Claire was born on Feb7, 2010
26th June 2013, 10:44 AM
I think the key issue here is that your vet, who has seen her and knows how she has been developing, has some concerns.
The guidance on bags of food is generally only a basic guideline and some dogs would need more, some less. A more typical problem though would be the opposite -- people giving too much, according to what the bag says! Almost always, the amount is in excess of what most dogs would need (this is really true of treats in particular -- they will say a dog the size of a cavalier can have for example 4-6 small milkbone/Bonio style treats and for most cavaliers, this would be nearly an entire day's calorie intake, in treats alone ).
Most puppies about her age would be eating about a cup of food daily. Puppies at that age can also get lanky; some are thinner and some are more plump.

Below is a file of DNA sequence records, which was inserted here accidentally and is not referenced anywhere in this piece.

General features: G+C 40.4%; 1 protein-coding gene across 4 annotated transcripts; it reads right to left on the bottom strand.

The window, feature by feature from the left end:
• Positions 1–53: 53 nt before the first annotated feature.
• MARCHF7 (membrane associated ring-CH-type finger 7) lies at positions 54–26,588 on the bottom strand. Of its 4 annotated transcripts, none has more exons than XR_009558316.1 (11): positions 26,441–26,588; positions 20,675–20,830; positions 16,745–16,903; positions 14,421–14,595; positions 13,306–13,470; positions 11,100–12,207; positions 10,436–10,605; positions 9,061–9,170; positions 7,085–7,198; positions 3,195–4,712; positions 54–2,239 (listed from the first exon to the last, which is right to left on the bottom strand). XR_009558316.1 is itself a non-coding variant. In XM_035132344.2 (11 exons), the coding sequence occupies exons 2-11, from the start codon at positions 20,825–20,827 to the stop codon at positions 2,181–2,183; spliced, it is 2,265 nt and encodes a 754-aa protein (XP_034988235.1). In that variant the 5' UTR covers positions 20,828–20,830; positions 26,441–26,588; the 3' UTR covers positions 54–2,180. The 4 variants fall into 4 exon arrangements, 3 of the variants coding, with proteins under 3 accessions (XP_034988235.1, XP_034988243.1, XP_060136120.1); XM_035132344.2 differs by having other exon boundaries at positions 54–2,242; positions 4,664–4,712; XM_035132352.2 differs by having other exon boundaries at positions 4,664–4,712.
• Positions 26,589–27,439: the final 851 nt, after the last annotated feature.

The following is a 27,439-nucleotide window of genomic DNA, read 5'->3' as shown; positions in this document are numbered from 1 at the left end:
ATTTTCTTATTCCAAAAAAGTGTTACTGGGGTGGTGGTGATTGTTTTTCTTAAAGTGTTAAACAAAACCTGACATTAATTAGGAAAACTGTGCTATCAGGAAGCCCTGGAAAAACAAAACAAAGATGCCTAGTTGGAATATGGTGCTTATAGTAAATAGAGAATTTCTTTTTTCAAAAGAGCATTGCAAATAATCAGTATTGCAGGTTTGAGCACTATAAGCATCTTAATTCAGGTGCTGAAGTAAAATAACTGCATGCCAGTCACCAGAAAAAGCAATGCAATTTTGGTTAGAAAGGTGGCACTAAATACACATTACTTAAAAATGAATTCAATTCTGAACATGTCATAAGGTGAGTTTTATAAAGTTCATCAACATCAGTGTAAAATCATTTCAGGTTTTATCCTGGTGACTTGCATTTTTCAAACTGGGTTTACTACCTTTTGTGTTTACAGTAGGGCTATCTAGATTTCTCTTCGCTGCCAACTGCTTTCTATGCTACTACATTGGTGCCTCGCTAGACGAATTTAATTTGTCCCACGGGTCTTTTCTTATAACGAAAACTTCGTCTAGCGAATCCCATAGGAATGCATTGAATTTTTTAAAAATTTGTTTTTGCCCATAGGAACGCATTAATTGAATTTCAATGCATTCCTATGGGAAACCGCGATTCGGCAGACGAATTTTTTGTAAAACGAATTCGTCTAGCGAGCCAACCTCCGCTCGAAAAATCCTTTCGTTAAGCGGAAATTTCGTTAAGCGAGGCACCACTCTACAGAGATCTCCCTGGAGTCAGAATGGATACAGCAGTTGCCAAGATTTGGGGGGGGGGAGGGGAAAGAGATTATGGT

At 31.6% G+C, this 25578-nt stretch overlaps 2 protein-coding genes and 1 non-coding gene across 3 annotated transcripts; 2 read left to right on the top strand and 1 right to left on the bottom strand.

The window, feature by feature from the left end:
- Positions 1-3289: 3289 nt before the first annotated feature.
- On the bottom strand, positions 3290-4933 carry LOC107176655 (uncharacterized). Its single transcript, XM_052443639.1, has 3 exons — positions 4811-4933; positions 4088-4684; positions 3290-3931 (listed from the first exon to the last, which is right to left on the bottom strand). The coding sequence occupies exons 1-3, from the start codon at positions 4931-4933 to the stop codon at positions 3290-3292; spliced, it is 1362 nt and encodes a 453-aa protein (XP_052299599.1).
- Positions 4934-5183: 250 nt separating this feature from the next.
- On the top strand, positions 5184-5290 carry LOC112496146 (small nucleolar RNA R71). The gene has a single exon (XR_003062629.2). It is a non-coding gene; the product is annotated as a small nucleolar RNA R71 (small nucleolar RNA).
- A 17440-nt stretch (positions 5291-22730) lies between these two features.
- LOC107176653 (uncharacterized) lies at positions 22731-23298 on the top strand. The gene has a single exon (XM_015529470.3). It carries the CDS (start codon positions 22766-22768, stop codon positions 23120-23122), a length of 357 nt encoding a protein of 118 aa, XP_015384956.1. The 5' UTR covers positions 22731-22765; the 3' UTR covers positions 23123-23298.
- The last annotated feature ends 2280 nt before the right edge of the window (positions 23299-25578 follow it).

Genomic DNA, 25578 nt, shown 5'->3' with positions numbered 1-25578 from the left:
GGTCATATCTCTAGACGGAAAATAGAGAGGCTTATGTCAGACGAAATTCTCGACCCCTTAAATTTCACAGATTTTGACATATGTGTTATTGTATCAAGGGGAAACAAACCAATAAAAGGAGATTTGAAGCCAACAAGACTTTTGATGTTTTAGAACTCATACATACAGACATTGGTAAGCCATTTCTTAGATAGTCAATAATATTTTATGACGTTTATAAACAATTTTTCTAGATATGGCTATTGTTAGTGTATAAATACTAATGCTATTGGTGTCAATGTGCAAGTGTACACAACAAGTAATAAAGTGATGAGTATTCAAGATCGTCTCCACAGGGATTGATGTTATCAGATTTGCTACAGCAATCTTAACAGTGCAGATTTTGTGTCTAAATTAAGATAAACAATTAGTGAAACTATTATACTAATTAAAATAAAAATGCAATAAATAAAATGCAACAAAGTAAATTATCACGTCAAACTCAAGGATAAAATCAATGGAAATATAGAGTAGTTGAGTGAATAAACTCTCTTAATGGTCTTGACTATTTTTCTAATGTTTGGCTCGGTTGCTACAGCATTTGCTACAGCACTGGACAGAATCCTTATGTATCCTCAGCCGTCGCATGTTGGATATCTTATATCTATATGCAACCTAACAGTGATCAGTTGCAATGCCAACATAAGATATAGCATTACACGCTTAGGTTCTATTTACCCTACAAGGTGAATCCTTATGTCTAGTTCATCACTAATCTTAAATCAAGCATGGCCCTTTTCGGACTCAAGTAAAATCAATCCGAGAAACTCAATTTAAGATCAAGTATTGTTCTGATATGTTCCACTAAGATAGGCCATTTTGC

I would ring back your vet and ask for more detail about their concerns. For one, most vets would not wish to spay or neuter a dog that is underweight. If they expressed a worry about this yet did the neuter, I would want to understand why -- that would indicate they felt the weight issue was pretty minor.
If the issue is simply that they think she isn't eating enough, I would certainly try increasing her food. Puppies this age will almost always eat what they need and she may not be getting enough food, particularly if she is active. All foods are different too. Doid they recommend feeding more? I'd increase by another half a cup daily.